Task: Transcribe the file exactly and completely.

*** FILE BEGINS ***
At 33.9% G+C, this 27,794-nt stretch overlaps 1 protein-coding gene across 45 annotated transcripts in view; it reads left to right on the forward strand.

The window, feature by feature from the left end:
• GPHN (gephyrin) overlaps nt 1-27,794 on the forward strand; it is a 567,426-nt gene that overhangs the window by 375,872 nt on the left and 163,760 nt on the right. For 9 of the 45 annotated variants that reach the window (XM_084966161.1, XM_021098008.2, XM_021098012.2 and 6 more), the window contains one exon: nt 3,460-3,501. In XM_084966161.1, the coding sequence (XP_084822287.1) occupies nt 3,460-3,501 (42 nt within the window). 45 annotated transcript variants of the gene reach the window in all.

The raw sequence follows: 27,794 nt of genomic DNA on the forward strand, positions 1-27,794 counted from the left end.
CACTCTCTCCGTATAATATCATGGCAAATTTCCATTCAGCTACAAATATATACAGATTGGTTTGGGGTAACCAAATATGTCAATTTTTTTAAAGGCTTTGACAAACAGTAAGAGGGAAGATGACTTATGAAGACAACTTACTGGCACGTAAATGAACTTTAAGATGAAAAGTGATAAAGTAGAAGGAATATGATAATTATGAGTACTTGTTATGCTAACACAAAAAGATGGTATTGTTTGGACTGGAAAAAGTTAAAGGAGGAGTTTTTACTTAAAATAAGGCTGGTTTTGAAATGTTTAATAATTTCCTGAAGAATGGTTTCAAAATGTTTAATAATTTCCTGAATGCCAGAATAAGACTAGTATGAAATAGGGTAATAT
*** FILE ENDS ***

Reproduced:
At 33.9% G+C, this 27,794-nt stretch overlaps 1 protein-coding gene across 45 annotated transcripts in view; it reads left to right on the forward strand.

The window, feature by feature from the left end:
• GPHN (gephyrin) overlaps nt 1-27,794 on the forward strand; it is a 567,426-nt gene that overhangs the window by 375,872 nt on the left and 163,760 nt on the right. For 9 of the 45 annotated variants that reach the window (XM_084966161.1, XM_021098008.2, XM_021098012.2 and 6 more), the window contains one exon: nt 3,460-3,501. In XM_084966161.1, the coding sequence (XP_084822287.1) occupies nt 3,460-3,501 (42 nt within the window). 45 annotated transcript variants of the gene reach the window in all.

The raw sequence follows: 27,794 nt of genomic DNA on the forward strand, positions 1-27,794 counted from the left end.
CACTCTCTCCGTATAATATCATGGCAAATTTCCATTCAGCTACAAATATATACAGATTGGTTTGGGGTAACCAAATATGTCAATTTTTTTAAAGGCTTTGACAAACAGTAAGAGGGAAGATGACTTATGAAGACAACTTACTGGCACGTAAATGAACTTTAAGATGAAAAGTGATAAAGTAGAAGGAATATGATAATTATGAGTACTTGTTATGCTAACACAAAAAGATGGTATTGTTTGGACTGGAAAAAGTTAAAGGAGGAGTTTTTACTTAAAATAAGGCTGGTTTTGAAATGTTTAATAATTTCCTGAAGAATGGTTTCAAAATGTTTAATAATTTCCTGAATGCCAGAATAAGACTAGTATGAAATAGGGTAATAT